Switching to electronic voting poses lucrative opportunities for private companies – and they’re now champing at the bit to get involved. It is, right now, a relatively small market. Only about 20 countries around the world look to the international marketplace to procure electronic systems which will help their elections run smoothly. Most of them have done so out of necessity. Governments facing limited public trust have proved more likely to abandon the laborious – and easily manipulated – paper-based voting methods than those in countries whose system isn’t obviously broken. Latin American states have been the most enthusiastic adopters. They’ve had some success. In Brazil, where the most recent presidential contest saw a gap of just 1.5% between the two main candidates, the results were released by the morning after polling day. And they weren’t contested. In Europe progress has been slower. An Irish attempt turned into a classic IT fiasco. A Dutch effort was quickly hacked, prompting embarrassment and a rapid retreat to paper-only systems. Europe has on the whole been a tricky market because of widespread worries about cybersecurity and privacy issues. And then, last month, a sudden enthusiasm for making the change suddenly emerged in Britain.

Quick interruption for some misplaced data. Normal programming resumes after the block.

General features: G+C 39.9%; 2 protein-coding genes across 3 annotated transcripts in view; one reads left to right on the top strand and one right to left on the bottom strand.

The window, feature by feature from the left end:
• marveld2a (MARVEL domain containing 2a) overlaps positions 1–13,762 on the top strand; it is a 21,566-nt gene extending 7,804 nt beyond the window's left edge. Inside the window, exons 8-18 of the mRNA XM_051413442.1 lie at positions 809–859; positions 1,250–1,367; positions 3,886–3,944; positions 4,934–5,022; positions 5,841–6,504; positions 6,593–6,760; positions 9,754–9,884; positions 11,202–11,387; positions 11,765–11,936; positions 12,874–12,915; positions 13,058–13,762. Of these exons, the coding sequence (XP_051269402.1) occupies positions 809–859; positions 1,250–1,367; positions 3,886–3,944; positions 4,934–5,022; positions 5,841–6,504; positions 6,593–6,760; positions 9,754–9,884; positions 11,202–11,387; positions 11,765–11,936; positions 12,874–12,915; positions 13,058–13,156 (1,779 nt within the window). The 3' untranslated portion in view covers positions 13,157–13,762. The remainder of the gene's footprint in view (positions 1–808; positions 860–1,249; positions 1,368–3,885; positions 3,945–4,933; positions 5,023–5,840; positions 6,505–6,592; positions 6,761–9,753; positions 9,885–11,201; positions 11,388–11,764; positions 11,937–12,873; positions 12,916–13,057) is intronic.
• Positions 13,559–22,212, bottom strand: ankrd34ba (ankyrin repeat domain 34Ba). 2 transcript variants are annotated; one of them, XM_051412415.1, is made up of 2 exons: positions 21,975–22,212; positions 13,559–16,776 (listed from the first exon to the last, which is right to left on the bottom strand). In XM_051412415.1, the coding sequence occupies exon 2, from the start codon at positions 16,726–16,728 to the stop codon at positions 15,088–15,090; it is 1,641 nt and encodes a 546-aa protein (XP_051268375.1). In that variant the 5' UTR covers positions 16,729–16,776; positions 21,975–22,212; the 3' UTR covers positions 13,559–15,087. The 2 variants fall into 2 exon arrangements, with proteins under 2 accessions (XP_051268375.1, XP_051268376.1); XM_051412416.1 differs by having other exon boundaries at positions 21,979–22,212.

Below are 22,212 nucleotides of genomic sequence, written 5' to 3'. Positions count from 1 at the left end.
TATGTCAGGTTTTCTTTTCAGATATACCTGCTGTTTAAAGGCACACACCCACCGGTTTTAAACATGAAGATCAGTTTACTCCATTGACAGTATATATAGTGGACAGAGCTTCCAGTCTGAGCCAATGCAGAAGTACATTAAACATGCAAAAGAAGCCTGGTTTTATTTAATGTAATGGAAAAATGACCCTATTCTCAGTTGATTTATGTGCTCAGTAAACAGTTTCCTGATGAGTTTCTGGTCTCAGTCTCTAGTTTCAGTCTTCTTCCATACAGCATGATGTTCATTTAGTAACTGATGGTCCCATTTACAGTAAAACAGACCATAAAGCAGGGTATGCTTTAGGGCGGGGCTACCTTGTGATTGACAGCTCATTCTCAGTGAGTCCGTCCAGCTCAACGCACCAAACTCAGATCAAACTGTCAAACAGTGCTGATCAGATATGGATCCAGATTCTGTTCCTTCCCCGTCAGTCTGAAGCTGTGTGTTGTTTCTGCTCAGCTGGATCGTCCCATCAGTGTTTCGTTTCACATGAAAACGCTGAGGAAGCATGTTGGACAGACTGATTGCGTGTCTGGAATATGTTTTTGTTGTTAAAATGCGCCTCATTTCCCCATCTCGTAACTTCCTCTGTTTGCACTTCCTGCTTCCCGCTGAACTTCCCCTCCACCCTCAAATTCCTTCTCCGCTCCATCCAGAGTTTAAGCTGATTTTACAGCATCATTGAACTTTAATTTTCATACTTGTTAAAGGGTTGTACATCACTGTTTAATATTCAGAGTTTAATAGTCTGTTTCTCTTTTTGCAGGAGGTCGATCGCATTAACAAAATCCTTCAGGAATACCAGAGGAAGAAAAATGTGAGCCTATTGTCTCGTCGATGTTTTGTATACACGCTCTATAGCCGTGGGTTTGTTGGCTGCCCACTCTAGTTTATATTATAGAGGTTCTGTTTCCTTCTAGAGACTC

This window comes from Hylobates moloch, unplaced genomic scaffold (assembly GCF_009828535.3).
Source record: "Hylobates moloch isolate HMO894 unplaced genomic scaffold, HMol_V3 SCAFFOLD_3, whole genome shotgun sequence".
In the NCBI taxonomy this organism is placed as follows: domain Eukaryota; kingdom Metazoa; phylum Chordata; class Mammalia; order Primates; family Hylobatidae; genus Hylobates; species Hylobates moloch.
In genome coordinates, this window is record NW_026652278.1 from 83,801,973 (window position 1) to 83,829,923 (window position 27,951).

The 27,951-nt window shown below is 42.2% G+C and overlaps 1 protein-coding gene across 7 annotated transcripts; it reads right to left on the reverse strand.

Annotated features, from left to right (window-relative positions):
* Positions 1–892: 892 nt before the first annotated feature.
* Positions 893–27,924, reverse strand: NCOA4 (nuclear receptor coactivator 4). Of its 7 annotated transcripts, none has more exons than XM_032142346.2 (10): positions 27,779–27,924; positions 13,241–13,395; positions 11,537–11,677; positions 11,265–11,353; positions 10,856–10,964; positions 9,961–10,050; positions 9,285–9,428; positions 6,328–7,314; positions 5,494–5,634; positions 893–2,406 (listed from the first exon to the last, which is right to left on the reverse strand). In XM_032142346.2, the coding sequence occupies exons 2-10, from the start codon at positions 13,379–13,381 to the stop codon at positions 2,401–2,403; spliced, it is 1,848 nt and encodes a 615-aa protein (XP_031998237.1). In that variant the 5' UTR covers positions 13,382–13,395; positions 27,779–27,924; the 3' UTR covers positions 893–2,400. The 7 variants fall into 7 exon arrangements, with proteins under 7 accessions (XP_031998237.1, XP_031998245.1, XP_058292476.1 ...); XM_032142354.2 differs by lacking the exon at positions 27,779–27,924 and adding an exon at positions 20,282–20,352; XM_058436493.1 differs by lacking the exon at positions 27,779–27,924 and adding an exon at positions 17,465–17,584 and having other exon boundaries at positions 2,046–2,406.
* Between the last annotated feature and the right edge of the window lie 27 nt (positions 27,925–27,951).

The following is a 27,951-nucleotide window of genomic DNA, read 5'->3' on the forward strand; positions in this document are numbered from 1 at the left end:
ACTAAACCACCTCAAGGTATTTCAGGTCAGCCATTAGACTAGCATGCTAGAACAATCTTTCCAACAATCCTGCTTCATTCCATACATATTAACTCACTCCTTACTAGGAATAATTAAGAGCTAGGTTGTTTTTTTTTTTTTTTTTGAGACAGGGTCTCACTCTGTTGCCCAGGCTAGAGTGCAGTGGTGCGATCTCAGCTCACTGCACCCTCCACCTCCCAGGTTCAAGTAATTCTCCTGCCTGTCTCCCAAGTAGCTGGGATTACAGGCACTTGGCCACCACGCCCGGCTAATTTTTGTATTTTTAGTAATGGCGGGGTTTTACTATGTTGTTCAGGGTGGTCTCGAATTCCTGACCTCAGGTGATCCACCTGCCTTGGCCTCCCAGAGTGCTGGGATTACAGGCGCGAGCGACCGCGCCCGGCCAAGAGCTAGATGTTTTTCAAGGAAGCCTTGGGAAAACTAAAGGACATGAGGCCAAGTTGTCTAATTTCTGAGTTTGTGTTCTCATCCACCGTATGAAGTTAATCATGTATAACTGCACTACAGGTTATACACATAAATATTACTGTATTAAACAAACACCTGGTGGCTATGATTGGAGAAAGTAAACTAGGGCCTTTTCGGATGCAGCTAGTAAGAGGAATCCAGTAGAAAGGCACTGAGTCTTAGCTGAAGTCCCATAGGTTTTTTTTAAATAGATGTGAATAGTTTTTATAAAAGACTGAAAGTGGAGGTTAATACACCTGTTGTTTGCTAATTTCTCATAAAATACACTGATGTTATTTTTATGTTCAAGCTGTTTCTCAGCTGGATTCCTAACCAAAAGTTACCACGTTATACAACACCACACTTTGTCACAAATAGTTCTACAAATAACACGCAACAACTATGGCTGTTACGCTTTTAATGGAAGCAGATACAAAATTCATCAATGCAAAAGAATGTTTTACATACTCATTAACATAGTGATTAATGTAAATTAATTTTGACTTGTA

“In the 2020 general election,” the Speaker’s Commission on Digital Democracy recommended, “secure online voting should be an option for all voters”. This was unexpected. The UK, unencumbered by controversy over hanging chads and placing complete trust in the army of teacher-type volunteers who count its votes, had not previously shown much interest in upgrading its election system. Britain is a small-c conservative sort of country. There didn’t appear to be much need for a change, so there hadn’t been many calls for one.
The Speaker’s Commission took a different view. Its focus on finding ways parliament can use the internet to reinvigorate the UK’s sluggish democracy had led it to a novel conclusion about electronic voting. “There’s a whole layer of people who expect to do everything on their apps, and sooner or later they’ll expect to vote online,” commissioner Dr Cristina Leston-Bandeira of the University of Hull explained last month to Politics.co.uk. “We have to think in terms of the future. Technology is moving so fast we hope that soon it will be possible for people to vote online and have trust in the system as they do so.”